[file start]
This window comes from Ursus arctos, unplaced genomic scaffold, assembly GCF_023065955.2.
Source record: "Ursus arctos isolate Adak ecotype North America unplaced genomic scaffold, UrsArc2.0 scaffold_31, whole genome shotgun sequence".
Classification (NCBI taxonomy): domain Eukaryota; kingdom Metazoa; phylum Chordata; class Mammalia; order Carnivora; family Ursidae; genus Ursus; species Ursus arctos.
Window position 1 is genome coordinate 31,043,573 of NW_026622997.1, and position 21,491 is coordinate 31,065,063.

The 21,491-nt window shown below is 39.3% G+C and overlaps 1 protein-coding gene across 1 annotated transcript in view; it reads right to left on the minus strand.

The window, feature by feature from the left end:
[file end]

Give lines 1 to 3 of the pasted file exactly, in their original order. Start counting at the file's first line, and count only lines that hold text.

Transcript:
This window comes from Ursus arctos, unplaced genomic scaffold, assembly GCF_023065955.2.
Source record: "Ursus arctos isolate Adak ecotype North America unplaced genomic scaffold, UrsArc2.0 scaffold_31, whole genome shotgun sequence".
Classification (NCBI taxonomy): domain Eukaryota; kingdom Metazoa; phylum Chordata; class Mammalia; order Carnivora; family Ursidae; genus Ursus; species Ursus arctos.